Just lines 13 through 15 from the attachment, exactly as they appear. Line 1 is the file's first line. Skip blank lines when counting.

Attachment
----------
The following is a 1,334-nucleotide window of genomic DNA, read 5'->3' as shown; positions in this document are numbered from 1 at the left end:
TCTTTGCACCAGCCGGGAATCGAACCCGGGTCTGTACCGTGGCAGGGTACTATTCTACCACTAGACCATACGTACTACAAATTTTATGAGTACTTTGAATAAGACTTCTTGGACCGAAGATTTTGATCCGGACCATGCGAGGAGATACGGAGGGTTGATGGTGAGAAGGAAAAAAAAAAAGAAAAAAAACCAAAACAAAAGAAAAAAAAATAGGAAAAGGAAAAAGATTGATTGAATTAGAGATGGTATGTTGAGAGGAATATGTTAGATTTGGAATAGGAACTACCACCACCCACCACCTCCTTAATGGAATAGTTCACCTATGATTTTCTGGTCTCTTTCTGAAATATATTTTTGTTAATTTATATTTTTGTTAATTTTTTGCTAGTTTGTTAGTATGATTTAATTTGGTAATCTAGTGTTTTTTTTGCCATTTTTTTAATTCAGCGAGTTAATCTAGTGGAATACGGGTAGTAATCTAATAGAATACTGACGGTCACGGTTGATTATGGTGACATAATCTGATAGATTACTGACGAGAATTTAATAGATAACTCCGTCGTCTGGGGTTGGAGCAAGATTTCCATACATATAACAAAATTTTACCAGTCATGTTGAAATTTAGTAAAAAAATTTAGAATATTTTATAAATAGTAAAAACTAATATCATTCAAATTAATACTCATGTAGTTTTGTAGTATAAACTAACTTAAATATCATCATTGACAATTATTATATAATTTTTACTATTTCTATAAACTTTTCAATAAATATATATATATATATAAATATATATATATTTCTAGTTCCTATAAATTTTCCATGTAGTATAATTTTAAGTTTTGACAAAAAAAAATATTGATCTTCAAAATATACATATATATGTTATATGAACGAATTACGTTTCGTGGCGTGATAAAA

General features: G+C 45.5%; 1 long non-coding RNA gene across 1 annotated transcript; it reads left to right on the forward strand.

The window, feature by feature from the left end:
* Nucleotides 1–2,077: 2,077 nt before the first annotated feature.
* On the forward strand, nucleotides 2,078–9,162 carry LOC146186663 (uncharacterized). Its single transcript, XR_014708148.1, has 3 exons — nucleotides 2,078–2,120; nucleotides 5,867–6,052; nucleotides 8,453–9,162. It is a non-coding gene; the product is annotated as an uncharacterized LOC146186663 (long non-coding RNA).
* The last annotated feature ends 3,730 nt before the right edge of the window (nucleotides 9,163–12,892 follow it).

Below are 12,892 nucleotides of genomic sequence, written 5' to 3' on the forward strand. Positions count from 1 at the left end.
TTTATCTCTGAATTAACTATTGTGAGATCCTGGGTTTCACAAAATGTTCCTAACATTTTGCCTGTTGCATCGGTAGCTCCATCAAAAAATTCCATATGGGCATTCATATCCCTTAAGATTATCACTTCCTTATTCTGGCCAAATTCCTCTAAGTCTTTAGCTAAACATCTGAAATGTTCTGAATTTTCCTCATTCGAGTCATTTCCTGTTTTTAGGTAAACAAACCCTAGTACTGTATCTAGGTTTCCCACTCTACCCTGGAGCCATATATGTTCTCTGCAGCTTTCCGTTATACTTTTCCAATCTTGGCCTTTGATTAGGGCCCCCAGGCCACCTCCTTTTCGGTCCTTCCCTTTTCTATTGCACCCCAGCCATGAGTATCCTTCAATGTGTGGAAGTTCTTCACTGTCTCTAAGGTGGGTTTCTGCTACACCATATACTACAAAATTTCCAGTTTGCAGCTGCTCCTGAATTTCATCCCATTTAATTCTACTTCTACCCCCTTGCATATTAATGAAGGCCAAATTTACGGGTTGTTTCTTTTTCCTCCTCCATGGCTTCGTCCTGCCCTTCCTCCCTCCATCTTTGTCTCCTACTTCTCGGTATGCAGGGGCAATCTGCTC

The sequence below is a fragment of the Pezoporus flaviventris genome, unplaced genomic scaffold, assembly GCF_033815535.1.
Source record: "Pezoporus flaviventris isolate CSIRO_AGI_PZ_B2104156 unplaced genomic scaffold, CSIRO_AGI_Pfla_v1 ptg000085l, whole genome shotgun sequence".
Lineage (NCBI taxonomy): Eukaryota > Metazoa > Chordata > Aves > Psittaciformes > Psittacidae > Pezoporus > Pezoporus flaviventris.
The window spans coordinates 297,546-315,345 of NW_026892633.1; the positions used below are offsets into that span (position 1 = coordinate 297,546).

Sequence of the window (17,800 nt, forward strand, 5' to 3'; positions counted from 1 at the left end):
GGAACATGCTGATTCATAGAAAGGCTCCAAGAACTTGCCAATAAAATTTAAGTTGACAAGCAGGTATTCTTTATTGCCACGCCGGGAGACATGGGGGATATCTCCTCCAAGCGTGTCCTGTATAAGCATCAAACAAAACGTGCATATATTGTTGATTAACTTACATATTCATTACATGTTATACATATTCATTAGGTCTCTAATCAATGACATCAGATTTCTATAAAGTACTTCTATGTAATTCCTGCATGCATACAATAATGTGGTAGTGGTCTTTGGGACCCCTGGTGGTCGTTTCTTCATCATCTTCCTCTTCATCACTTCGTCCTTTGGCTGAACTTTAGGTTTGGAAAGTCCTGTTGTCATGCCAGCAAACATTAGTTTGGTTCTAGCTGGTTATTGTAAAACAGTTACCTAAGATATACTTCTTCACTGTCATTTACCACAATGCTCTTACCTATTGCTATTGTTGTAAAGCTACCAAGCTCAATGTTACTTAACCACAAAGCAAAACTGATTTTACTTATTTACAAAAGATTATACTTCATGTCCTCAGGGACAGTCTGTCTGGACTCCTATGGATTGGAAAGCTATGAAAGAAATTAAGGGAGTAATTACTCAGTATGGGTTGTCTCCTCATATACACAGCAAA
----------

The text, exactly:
The window spans coordinates 297,546-315,345 of NW_026892633.1; the positions used below are offsets into that span (position 1 = coordinate 297,546).

Sequence of the window (17,800 nt, forward strand, 5' to 3'; positions counted from 1 at the left end):
GGAACATGCTGATTCATAGAAAGGCTCCAAGAACTTGCCAATAAAATTTAAGTTGACAAGCAGGTATTCTTTATTGCCACGCCGGGAGACATGGGGGATATCTCCTCCAAGCGTGTCCTGTATAAGCATCAAACAAAACGTGCATATATTGTTGATTAACTTACATATTCATTACATGTTATACATATTCATTAGGTCTCTAATCAATGACATCAGATTTCTATAAAGTACTTCTATGTAATTCCTGCATGCATACAATAATGTGGTAGTGGTCTTTGGGACCCCTGGTGGTCGTTTCTTCATCATCTTCCTCTTCATCACTTCGTCCTTTGGCTGAACTTTAGGTTTGGAAAGTCCTGTTGTCATGCCAGCAAACATTAGTTTGGTTCTAGCTGGTTATTGTAAAACAGTTACCTAAGATATACTTCTTCACTGTCATTTACCACAATGCTCTTACCTATTGCTATTGTTGTAAAGCTACCAAGCTCAATGTTACTTAACCACAAAGCAAAACTGATTTTACTTATTTACAAAAGATTATACTTCATGTCCTCAGGGACAGTCTGTCTGGACTCCTATGGATTGGAAAGCTATGAAAGAAATTAAGGGAGTAATTACTCAGTATGGGTTGTCTCCTCATATACACAGCAAA